(I think it's wrong to say EoA and B have the same trigger, though. Rather, EoA is the trigger for B. It's implied by the FAQ that the hero player regains control when the attack ends. (It's never explicitly stated, but if the overlord controls the hero for the attack, and the hero player does not regain control when the attack ends, then when would it happen?) In the "Paralyzing Gas" thread, you said "The OL can't use the trigger before the trigger occurs." If you apply that same reasoning here, B is triggered by EoA, so B can't possibly be resolved before EoA.
But this is  not really a useful avenue for debate, because even if you imagine EoA and B are both triggered by some other thing, you can only resolve them in one order, as explained in the preceding paragraph.)

2. Infinitely close would mean there is an infinitesimal space in between. If there's any space in between, no matter how small, then they are not connected at all, so they cannot be "connected but not overlapping". If soC happens before eoA, then there's an overlap. If soC happens after eoA, then it's not connected / immediate. If soC followed after eoA, then those two things wouldn't be simultaneous. But that's not the scenario. The scenario is that C follows immediately after A. Immediately means there's no time in between. C is immediately after A means soC is the same point in time as eoA.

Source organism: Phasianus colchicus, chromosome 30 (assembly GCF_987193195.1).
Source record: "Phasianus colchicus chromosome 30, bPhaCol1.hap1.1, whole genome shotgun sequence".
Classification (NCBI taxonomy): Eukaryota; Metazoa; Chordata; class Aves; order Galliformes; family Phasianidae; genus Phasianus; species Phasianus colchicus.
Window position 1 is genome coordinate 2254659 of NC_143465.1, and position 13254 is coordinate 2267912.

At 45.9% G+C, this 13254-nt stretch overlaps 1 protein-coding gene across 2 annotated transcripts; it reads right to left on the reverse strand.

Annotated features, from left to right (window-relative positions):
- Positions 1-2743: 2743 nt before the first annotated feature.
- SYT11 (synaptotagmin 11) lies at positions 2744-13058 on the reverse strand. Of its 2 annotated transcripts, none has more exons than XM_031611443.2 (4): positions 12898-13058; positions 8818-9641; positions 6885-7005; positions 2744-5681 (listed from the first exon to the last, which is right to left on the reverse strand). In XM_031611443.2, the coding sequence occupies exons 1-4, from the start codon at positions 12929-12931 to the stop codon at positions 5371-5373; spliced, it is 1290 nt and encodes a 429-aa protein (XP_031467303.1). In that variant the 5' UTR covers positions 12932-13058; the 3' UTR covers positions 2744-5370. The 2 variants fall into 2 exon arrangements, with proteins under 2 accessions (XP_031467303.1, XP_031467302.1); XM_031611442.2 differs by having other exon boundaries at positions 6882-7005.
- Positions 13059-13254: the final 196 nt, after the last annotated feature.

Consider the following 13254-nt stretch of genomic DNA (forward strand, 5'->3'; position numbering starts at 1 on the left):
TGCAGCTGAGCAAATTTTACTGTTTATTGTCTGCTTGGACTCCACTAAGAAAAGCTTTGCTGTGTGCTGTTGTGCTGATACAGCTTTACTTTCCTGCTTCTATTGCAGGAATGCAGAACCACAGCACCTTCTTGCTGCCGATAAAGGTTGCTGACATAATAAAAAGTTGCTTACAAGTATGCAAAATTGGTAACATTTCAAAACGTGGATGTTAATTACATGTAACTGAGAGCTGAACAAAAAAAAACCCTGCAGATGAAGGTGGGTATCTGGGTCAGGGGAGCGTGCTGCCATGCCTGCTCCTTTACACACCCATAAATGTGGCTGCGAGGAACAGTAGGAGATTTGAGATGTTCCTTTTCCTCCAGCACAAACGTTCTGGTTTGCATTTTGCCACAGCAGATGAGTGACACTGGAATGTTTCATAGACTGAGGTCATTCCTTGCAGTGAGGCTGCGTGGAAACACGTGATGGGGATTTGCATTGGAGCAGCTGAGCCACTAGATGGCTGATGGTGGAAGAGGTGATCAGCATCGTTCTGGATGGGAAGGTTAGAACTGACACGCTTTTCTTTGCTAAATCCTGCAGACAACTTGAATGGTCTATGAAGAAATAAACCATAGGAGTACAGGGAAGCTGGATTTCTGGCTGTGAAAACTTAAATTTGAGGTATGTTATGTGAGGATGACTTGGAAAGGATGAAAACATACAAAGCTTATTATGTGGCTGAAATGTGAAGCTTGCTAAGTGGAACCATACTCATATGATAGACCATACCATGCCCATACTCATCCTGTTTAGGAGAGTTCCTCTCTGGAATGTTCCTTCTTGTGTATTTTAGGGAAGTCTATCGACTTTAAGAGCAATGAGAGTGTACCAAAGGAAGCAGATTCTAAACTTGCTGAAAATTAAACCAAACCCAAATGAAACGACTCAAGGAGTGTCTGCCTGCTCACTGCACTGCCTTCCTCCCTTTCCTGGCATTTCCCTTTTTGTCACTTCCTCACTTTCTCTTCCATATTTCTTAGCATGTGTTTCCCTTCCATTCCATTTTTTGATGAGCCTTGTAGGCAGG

3. See above. If you don't understand the concept in #2, then there's nothing I can say to explain #3.

I used both a game concept of simultaneous and a temporal concept of simultaneous to show that it doesn't work either way. If you use the game concept, then things must be resolved sequentially, and since B cannot happen before eoA, it must go eoA -> B -> C, except C is not allowed because it's not immediate. If you use the temporal concept of simultaneous, then you have eoA / B / soC all at the same point, but it's impossible to define control of the hero at that point, so C can't occur. The only way you can make it work is if you mix a temporal concept for eoA / B and a game concept for (eoA / B) -> C. And "You can't mix together game-terms and real world terms that are the same yet different, so that doesn't matter."

 

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By that reasoning you could never trigger Rapid Fire or any ability which triggers after an attack. There is always some state of change in the game that could interupt the chain of events needed to play the ability.

Step 3 (Take an Action) of a hero's turn (or activating a monster for the Overlord) is broken up into Movement and Attacking. Each figure must be in one of those 2 states at all times. You can't do both at the same time. After an Attack, you must go back to the movement part of that action. Or another Attack must come into play. This would always break up the chain of events needed to use Rapid Fire (or similar skills) by the same reasoning you use to say a hero can't use it after Dark Charm.

The Overlord must lose control anyway at the end of the attack, not after. Otherwise there would be a moment in time, no matter how brief, that he would have control and it is not an attack. The Overlord can only control the hero for the attack, not at any point in time after.

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Solairflaire said:

By that reasoning you could never trigger Rapid Fire or any ability which triggers after an attack. There is always some state of change in the game that could interupt the chain of events needed to play the ability.